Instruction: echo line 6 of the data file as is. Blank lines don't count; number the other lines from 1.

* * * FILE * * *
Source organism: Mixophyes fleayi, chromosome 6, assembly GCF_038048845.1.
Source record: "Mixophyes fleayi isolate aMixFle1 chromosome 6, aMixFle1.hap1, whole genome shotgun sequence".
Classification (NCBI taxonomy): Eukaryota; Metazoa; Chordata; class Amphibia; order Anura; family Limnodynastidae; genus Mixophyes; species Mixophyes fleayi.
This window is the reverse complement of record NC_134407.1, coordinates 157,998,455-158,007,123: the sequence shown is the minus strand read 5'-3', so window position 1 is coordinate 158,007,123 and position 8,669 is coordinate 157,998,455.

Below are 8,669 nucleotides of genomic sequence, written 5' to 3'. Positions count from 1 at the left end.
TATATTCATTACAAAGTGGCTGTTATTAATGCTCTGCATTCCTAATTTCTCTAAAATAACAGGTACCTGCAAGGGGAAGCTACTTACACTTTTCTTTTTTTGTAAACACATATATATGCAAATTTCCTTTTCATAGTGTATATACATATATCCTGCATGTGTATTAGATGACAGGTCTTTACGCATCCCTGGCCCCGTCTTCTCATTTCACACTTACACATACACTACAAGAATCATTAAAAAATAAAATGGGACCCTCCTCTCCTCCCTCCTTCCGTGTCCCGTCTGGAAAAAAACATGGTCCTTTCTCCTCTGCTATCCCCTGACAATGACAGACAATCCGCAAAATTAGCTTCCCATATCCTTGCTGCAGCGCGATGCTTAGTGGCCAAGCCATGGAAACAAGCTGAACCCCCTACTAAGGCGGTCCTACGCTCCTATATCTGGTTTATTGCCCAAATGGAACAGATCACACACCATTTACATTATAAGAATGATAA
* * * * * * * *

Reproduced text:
TATATTCATTACAAAGTGGCTGTTATTAATGCTCTGCATTCCTAATTTCTCTAAAATAACAGGTACCTGCAAGGGGAAGCTACTTACACTTTTCTTTTTTTGTAAACACATATATATGCAAATTTCCTTTTCATAGTGTATATACATATATCCTGCATGTGTATTAGATGACAGGTCTTTACGCATCCCTGGCCCCGTCTTCTCATTTCACACTTACACATACACTACAAGAATCATTAAAAAATAAAATGGGACCCTCCTCTCCTCCCTCCTTCCGTGTCCCGTCTGGAAAAAAACATGGTCCTTTCTCCTCTGCTATCCCCTGACAATGACAGACAATCCGCAAAATTAGCTTCCCATATCCTTGCTGCAGCGCGATGCTTAGTGGCCAAGCCATGGAAACAAGCTGAACCCCCTACTAAGGCGGTCCTACGCTCCTATATCTGGTTTATTGCCCAAATGGAACAGATCACACACCATTTACATTATAAGAATGATAA